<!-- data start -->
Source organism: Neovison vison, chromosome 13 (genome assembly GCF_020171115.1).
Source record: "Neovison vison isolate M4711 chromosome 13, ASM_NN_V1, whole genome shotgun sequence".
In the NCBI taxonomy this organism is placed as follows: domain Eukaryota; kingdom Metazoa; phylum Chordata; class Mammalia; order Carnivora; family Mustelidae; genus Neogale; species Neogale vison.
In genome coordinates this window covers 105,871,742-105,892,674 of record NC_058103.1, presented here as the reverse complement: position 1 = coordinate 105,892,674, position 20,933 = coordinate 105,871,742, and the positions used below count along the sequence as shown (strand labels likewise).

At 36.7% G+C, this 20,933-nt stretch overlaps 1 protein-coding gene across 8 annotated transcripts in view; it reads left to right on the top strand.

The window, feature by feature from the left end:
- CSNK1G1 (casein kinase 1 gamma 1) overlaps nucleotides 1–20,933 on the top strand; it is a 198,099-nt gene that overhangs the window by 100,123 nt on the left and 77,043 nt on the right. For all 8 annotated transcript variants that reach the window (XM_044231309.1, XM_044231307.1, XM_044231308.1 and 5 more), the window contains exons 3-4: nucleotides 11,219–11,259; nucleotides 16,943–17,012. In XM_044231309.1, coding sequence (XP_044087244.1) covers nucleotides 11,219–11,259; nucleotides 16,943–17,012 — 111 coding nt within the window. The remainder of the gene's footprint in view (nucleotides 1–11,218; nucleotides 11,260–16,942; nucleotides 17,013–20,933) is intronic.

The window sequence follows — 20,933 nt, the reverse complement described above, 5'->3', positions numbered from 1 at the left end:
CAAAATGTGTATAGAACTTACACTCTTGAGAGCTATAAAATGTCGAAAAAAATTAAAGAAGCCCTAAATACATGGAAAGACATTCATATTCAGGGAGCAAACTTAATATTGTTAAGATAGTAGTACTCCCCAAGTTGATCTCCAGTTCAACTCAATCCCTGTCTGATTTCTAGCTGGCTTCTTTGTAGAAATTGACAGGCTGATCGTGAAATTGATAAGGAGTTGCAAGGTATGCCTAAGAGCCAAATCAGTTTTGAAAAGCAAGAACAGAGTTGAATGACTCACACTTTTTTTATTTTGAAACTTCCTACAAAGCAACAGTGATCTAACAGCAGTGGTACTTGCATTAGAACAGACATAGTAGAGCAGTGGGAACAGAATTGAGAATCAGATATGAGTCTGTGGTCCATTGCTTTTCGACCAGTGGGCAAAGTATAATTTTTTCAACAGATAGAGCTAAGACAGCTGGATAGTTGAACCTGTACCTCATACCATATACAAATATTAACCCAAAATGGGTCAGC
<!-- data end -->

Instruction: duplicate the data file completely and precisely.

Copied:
Source organism: Neovison vison, chromosome 13 (genome assembly GCF_020171115.1).
Source record: "Neovison vison isolate M4711 chromosome 13, ASM_NN_V1, whole genome shotgun sequence".
In the NCBI taxonomy this organism is placed as follows: domain Eukaryota; kingdom Metazoa; phylum Chordata; class Mammalia; order Carnivora; family Mustelidae; genus Neogale; species Neogale vison.
In genome coordinates this window covers 105,871,742-105,892,674 of record NC_058103.1, presented here as the reverse complement: position 1 = coordinate 105,892,674, position 20,933 = coordinate 105,871,742, and the positions used below count along the sequence as shown (strand labels likewise).

At 36.7% G+C, this 20,933-nt stretch overlaps 1 protein-coding gene across 8 annotated transcripts in view; it reads left to right on the top strand.

The window, feature by feature from the left end:
- CSNK1G1 (casein kinase 1 gamma 1) overlaps nucleotides 1–20,933 on the top strand; it is a 198,099-nt gene that overhangs the window by 100,123 nt on the left and 77,043 nt on the right. For all 8 annotated transcript variants that reach the window (XM_044231309.1, XM_044231307.1, XM_044231308.1 and 5 more), the window contains exons 3-4: nucleotides 11,219–11,259; nucleotides 16,943–17,012. In XM_044231309.1, coding sequence (XP_044087244.1) covers nucleotides 11,219–11,259; nucleotides 16,943–17,012 — 111 coding nt within the window. The remainder of the gene's footprint in view (nucleotides 1–11,218; nucleotides 11,260–16,942; nucleotides 17,013–20,933) is intronic.

The window sequence follows — 20,933 nt, the reverse complement described above, 5'->3', positions numbered from 1 at the left end:
CAAAATGTGTATAGAACTTACACTCTTGAGAGCTATAAAATGTCGAAAAAAATTAAAGAAGCCCTAAATACATGGAAAGACATTCATATTCAGGGAGCAAACTTAATATTGTTAAGATAGTAGTACTCCCCAAGTTGATCTCCAGTTCAACTCAATCCCTGTCTGATTTCTAGCTGGCTTCTTTGTAGAAATTGACAGGCTGATCGTGAAATTGATAAGGAGTTGCAAGGTATGCCTAAGAGCCAAATCAGTTTTGAAAAGCAAGAACAGAGTTGAATGACTCACACTTTTTTTATTTTGAAACTTCCTACAAAGCAACAGTGATCTAACAGCAGTGGTACTTGCATTAGAACAGACATAGTAGAGCAGTGGGAACAGAATTGAGAATCAGATATGAGTCTGTGGTCCATTGCTTTTCGACCAGTGGGCAAAGTATAATTTTTTCAACAGATAGAGCTAAGACAGCTGGATAGTTGAACCTGTACCTCATACCATATACAAATATTAACCCAAAATGGGTCAGC